To boldly go where no bike has gone before.
After an adventure like this one, Royal Enfield won't have to prove the Himalayan's worth. The company teamed up with the Indian Army and the Himalayan Motorsport Association to assemble a group of eleven riders to take on the dreaded Karakoram Pass, the third highest mountain pass in the world. No motorcyclist had ever attempted the feat before. Eleven of them can now brag to have achieved it.
The Karakoram Range is a chain of mountains that spans the borders of Pakistan, India, and China. It is the second highest mountain range in the world, superseded only by the Himalayans. Its highest peak, the K2, is only roughly 800 feet shorter than the Everest. At 18,000 feet, the Karakoram Pass has built a reputation as a historically important trade route and was once part of the famous Silk Road. Nowadays, the pass is closed to the public, which makes this a very rare and unique endeavor.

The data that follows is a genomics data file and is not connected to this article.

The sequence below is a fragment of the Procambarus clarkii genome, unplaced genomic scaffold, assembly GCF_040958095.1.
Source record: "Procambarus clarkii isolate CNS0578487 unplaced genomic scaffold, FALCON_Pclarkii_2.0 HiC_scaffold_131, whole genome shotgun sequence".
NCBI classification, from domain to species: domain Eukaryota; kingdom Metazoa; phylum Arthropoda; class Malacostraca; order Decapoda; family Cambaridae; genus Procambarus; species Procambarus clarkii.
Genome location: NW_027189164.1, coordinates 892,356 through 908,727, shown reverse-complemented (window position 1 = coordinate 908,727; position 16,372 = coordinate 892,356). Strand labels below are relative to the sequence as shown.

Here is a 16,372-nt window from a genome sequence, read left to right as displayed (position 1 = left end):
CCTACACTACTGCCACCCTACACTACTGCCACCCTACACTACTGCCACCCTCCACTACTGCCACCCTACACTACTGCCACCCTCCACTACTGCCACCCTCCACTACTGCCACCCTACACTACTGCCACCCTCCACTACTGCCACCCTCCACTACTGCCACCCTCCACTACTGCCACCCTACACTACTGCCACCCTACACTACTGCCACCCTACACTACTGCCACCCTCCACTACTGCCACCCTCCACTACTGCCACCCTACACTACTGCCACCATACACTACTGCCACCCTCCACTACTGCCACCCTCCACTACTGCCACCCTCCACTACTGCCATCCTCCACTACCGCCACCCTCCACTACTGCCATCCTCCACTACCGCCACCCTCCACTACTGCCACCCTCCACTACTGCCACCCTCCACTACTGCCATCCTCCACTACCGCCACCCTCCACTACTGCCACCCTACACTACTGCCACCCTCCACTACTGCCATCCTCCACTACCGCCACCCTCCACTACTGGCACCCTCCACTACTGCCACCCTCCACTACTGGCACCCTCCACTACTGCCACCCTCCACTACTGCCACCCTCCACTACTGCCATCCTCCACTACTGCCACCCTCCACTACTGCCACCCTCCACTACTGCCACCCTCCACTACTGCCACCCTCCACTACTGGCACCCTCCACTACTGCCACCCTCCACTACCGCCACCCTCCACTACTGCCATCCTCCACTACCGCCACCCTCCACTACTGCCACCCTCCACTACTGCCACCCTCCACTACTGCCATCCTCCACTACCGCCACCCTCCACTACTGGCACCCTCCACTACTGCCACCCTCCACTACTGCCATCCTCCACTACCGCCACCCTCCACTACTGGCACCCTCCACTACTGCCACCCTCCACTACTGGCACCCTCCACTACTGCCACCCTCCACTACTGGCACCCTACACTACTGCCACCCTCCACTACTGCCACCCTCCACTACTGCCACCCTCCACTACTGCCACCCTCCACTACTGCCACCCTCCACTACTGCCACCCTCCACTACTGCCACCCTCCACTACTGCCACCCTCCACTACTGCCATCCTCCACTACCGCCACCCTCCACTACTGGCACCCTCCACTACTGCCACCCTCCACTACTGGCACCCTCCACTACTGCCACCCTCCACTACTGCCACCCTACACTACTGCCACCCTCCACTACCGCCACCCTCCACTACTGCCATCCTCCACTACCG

The terrain up in the mountains is unforgiving and the weather can be moody and brutal, especially in the winter. That didn’t deter eleven cherry-picked riders from tackling the 14-day, 700 mile journey through the pass. The event was organized to commemorate Kargil Vijay Diwas, an important military operation whose success ended the Kargil war.
The selected participants underwent rigorous alpine training and faced a 1,400 mile bike trek in the snow to prepare for the adventure. All eleven riders straddled a fleet of Royal Enfield Himalayans, equipped with heated grips, hand muffs, and studded tires.
On April 20, all eleven riders arrived in Leh unharmed, successfully completing their journey. They explained how they had to face feet of snow, slush, and ice, through which they had to push and maneuvre the bikes—a physically-demanding task, at an altitude of 18k feet, where oxygen levels are much lower. They’ve also had to deal with temperatures a low as -22°F. As for the bikes? According to all the reports, except for a few minor things including the occasional flat, all of the bikes soldiered through the entire trek without as much as a cough.
Think about it: only eleven people in the entire world have the bragging rights for crossing the world’s third highest mountain pass on a motorcycle and that motorcycle was a Royal Enfield Himalayan. If that’s not great exposure, I don’t know what is.
Photography: Royal Enfield, The Quint